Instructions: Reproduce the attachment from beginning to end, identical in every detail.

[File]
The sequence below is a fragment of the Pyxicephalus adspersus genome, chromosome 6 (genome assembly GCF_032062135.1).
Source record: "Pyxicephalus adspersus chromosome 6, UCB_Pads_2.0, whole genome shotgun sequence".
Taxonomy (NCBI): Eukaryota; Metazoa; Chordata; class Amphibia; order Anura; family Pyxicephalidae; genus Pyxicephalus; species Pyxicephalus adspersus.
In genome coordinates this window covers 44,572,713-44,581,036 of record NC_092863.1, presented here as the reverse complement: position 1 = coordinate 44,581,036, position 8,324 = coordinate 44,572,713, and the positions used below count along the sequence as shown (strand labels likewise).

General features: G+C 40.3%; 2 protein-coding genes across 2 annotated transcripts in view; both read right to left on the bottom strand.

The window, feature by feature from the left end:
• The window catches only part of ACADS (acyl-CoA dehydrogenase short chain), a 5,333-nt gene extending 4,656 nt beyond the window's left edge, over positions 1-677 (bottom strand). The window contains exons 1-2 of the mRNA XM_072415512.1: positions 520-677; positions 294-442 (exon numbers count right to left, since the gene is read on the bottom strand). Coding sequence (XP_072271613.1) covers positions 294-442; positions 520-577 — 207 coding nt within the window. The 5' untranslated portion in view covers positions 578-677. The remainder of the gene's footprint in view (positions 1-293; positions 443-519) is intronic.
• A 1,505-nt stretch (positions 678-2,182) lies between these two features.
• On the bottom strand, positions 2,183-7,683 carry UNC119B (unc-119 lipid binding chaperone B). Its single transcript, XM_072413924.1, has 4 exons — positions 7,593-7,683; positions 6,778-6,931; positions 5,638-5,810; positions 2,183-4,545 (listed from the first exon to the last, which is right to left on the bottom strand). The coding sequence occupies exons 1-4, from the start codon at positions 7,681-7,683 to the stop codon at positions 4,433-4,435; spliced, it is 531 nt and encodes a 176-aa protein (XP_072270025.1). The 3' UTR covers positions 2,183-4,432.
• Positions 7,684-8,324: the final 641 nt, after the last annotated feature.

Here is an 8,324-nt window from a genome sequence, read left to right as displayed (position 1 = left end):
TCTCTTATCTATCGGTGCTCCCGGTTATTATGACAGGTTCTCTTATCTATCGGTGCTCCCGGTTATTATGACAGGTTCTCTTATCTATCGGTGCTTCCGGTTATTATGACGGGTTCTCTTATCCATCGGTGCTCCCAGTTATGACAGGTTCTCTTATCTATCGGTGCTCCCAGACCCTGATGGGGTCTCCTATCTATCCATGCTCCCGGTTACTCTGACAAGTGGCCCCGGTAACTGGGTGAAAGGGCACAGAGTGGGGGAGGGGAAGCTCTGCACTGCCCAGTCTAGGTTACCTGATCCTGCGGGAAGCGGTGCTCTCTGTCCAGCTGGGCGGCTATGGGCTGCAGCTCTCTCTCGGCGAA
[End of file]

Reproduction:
The sequence below is a fragment of the Pyxicephalus adspersus genome, chromosome 6 (genome assembly GCF_032062135.1).
Source record: "Pyxicephalus adspersus chromosome 6, UCB_Pads_2.0, whole genome shotgun sequence".
Taxonomy (NCBI): Eukaryota; Metazoa; Chordata; class Amphibia; order Anura; family Pyxicephalidae; genus Pyxicephalus; species Pyxicephalus adspersus.
In genome coordinates this window covers 44,572,713-44,581,036 of record NC_092863.1, presented here as the reverse complement: position 1 = coordinate 44,581,036, position 8,324 = coordinate 44,572,713, and the positions used below count along the sequence as shown (strand labels likewise).

General features: G+C 40.3%; 2 protein-coding genes across 2 annotated transcripts in view; both read right to left on the bottom strand.

The window, feature by feature from the left end:
• The window catches only part of ACADS (acyl-CoA dehydrogenase short chain), a 5,333-nt gene extending 4,656 nt beyond the window's left edge, over positions 1-677 (bottom strand). The window contains exons 1-2 of the mRNA XM_072415512.1: positions 520-677; positions 294-442 (exon numbers count right to left, since the gene is read on the bottom strand). Coding sequence (XP_072271613.1) covers positions 294-442; positions 520-577 — 207 coding nt within the window. The 5' untranslated portion in view covers positions 578-677. The remainder of the gene's footprint in view (positions 1-293; positions 443-519) is intronic.
• A 1,505-nt stretch (positions 678-2,182) lies between these two features.
• On the bottom strand, positions 2,183-7,683 carry UNC119B (unc-119 lipid binding chaperone B). Its single transcript, XM_072413924.1, has 4 exons — positions 7,593-7,683; positions 6,778-6,931; positions 5,638-5,810; positions 2,183-4,545 (listed from the first exon to the last, which is right to left on the bottom strand). The coding sequence occupies exons 1-4, from the start codon at positions 7,681-7,683 to the stop codon at positions 4,433-4,435; spliced, it is 531 nt and encodes a 176-aa protein (XP_072270025.1). The 3' UTR covers positions 2,183-4,432.
• Positions 7,684-8,324: the final 641 nt, after the last annotated feature.

Here is an 8,324-nt window from a genome sequence, read left to right as displayed (position 1 = left end):
TCTCTTATCTATCGGTGCTCCCGGTTATTATGACAGGTTCTCTTATCTATCGGTGCTCCCGGTTATTATGACAGGTTCTCTTATCTATCGGTGCTTCCGGTTATTATGACGGGTTCTCTTATCCATCGGTGCTCCCAGTTATGACAGGTTCTCTTATCTATCGGTGCTCCCAGACCCTGATGGGGTCTCCTATCTATCCATGCTCCCGGTTACTCTGACAAGTGGCCCCGGTAACTGGGTGAAAGGGCACAGAGTGGGGGAGGGGAAGCTCTGCACTGCCCAGTCTAGGTTACCTGATCCTGCGGGAAGCGGTGCTCTCTGTCCAGCTGGGCGGCTATGGGCTGCAGCTCTCTCTCGGCGAA